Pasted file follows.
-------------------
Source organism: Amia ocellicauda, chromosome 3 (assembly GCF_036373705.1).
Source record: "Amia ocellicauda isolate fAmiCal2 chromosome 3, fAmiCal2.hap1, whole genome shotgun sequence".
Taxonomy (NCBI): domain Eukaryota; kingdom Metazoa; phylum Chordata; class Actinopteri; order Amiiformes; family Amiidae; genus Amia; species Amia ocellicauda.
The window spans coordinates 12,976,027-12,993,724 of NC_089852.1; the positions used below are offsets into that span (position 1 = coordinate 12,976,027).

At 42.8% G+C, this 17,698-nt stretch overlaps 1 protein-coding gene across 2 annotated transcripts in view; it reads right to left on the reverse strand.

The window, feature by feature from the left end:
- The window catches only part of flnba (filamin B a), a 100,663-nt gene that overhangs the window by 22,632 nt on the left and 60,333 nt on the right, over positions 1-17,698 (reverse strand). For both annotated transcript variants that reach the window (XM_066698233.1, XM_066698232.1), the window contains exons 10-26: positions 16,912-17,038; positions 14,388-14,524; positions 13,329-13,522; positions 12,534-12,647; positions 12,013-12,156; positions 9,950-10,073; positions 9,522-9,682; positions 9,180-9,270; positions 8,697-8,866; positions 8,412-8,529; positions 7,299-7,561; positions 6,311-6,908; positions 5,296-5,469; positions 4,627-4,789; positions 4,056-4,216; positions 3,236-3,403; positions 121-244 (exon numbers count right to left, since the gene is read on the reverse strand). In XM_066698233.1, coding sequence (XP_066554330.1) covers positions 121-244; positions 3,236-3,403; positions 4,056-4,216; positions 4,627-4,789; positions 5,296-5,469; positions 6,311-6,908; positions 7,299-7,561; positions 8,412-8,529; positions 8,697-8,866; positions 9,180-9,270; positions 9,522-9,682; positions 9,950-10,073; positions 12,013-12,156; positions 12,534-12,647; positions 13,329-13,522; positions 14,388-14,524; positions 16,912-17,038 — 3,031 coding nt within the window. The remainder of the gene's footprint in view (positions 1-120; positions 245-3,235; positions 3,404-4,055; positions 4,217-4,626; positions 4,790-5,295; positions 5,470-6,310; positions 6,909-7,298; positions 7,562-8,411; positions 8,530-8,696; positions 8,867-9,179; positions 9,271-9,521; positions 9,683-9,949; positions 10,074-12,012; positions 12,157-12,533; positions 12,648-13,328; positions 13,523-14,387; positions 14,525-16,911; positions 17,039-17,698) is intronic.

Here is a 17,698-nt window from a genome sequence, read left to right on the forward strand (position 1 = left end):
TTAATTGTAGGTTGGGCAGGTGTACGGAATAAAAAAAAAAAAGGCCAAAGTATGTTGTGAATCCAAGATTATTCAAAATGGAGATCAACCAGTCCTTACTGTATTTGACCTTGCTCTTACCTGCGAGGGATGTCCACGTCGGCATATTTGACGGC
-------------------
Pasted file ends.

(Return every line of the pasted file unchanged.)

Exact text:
Source organism: Amia ocellicauda, chromosome 3 (assembly GCF_036373705.1).
Source record: "Amia ocellicauda isolate fAmiCal2 chromosome 3, fAmiCal2.hap1, whole genome shotgun sequence".
Taxonomy (NCBI): domain Eukaryota; kingdom Metazoa; phylum Chordata; class Actinopteri; order Amiiformes; family Amiidae; genus Amia; species Amia ocellicauda.
The window spans coordinates 12,976,027-12,993,724 of NC_089852.1; the positions used below are offsets into that span (position 1 = coordinate 12,976,027).

At 42.8% G+C, this 17,698-nt stretch overlaps 1 protein-coding gene across 2 annotated transcripts in view; it reads right to left on the reverse strand.

The window, feature by feature from the left end:
- The window catches only part of flnba (filamin B a), a 100,663-nt gene that overhangs the window by 22,632 nt on the left and 60,333 nt on the right, over positions 1-17,698 (reverse strand). For both annotated transcript variants that reach the window (XM_066698233.1, XM_066698232.1), the window contains exons 10-26: positions 16,912-17,038; positions 14,388-14,524; positions 13,329-13,522; positions 12,534-12,647; positions 12,013-12,156; positions 9,950-10,073; positions 9,522-9,682; positions 9,180-9,270; positions 8,697-8,866; positions 8,412-8,529; positions 7,299-7,561; positions 6,311-6,908; positions 5,296-5,469; positions 4,627-4,789; positions 4,056-4,216; positions 3,236-3,403; positions 121-244 (exon numbers count right to left, since the gene is read on the reverse strand). In XM_066698233.1, coding sequence (XP_066554330.1) covers positions 121-244; positions 3,236-3,403; positions 4,056-4,216; positions 4,627-4,789; positions 5,296-5,469; positions 6,311-6,908; positions 7,299-7,561; positions 8,412-8,529; positions 8,697-8,866; positions 9,180-9,270; positions 9,522-9,682; positions 9,950-10,073; positions 12,013-12,156; positions 12,534-12,647; positions 13,329-13,522; positions 14,388-14,524; positions 16,912-17,038 — 3,031 coding nt within the window. The remainder of the gene's footprint in view (positions 1-120; positions 245-3,235; positions 3,404-4,055; positions 4,217-4,626; positions 4,790-5,295; positions 5,470-6,310; positions 6,909-7,298; positions 7,562-8,411; positions 8,530-8,696; positions 8,867-9,179; positions 9,271-9,521; positions 9,683-9,949; positions 10,074-12,012; positions 12,157-12,533; positions 12,648-13,328; positions 13,523-14,387; positions 14,525-16,911; positions 17,039-17,698) is intronic.

Here is a 17,698-nt window from a genome sequence, read left to right on the forward strand (position 1 = left end):
TTAATTGTAGGTTGGGCAGGTGTACGGAATAAAAAAAAAAAAGGCCAAAGTATGTTGTGAATCCAAGATTATTCAAAATGGAGATCAACCAGTCCTTACTGTATTTGACCTTGCTCTTACCTGCGAGGGATGTCCACGTCGGCATATTTGACGGC